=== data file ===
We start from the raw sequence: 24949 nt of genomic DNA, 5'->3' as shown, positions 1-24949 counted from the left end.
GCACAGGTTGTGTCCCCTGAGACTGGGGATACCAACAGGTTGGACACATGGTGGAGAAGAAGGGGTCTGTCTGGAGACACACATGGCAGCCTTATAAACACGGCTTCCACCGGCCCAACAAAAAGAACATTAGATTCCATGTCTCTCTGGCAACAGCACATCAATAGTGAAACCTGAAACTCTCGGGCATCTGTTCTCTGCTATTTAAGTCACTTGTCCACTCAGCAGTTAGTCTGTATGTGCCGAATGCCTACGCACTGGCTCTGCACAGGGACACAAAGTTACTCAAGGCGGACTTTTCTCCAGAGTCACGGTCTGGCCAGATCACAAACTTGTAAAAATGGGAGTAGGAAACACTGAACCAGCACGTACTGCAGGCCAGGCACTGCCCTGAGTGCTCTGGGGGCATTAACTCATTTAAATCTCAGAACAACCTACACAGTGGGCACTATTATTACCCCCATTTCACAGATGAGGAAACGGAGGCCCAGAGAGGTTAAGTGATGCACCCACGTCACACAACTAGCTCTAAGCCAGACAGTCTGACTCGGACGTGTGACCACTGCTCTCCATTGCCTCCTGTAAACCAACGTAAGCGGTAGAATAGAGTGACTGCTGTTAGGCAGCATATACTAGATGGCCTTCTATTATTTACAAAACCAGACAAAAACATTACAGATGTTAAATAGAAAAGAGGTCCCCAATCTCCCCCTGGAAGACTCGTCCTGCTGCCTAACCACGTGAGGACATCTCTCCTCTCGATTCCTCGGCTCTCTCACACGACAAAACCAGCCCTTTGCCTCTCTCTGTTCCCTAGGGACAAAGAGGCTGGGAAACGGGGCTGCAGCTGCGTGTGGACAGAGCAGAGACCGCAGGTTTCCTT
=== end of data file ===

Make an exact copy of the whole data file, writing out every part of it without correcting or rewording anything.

We start from the raw sequence: 24949 nt of genomic DNA, 5'->3' as shown, positions 1-24949 counted from the left end.
GCACAGGTTGTGTCCCCTGAGACTGGGGATACCAACAGGTTGGACACATGGTGGAGAAGAAGGGGTCTGTCTGGAGACACACATGGCAGCCTTATAAACACGGCTTCCACCGGCCCAACAAAAAGAACATTAGATTCCATGTCTCTCTGGCAACAGCACATCAATAGTGAAACCTGAAACTCTCGGGCATCTGTTCTCTGCTATTTAAGTCACTTGTCCACTCAGCAGTTAGTCTGTATGTGCCGAATGCCTACGCACTGGCTCTGCACAGGGACACAAAGTTACTCAAGGCGGACTTTTCTCCAGAGTCACGGTCTGGCCAGATCACAAACTTGTAAAAATGGGAGTAGGAAACACTGAACCAGCACGTACTGCAGGCCAGGCACTGCCCTGAGTGCTCTGGGGGCATTAACTCATTTAAATCTCAGAACAACCTACACAGTGGGCACTATTATTACCCCCATTTCACAGATGAGGAAACGGAGGCCCAGAGAGGTTAAGTGATGCACCCACGTCACACAACTAGCTCTAAGCCAGACAGTCTGACTCGGACGTGTGACCACTGCTCTCCATTGCCTCCTGTAAACCAACGTAAGCGGTAGAATAGAGTGACTGCTGTTAGGCAGCATATACTAGATGGCCTTCTATTATTTACAAAACCAGACAAAAACATTACAGATGTTAAATAGAAAAGAGGTCCCCAATCTCCCCCTGGAAGACTCGTCCTGCTGCCTAACCACGTGAGGACATCTCTCCTCTCGATTCCTCGGCTCTCTCACACGACAAAACCAGCCCTTTGCCTCTCTCTGTTCCCTAGGGACAAAGAGGCTGGGAAACGGGGCTGCAGCTGCGTGTGGACAGAGCAGAGACCGCAGGTTTCCTT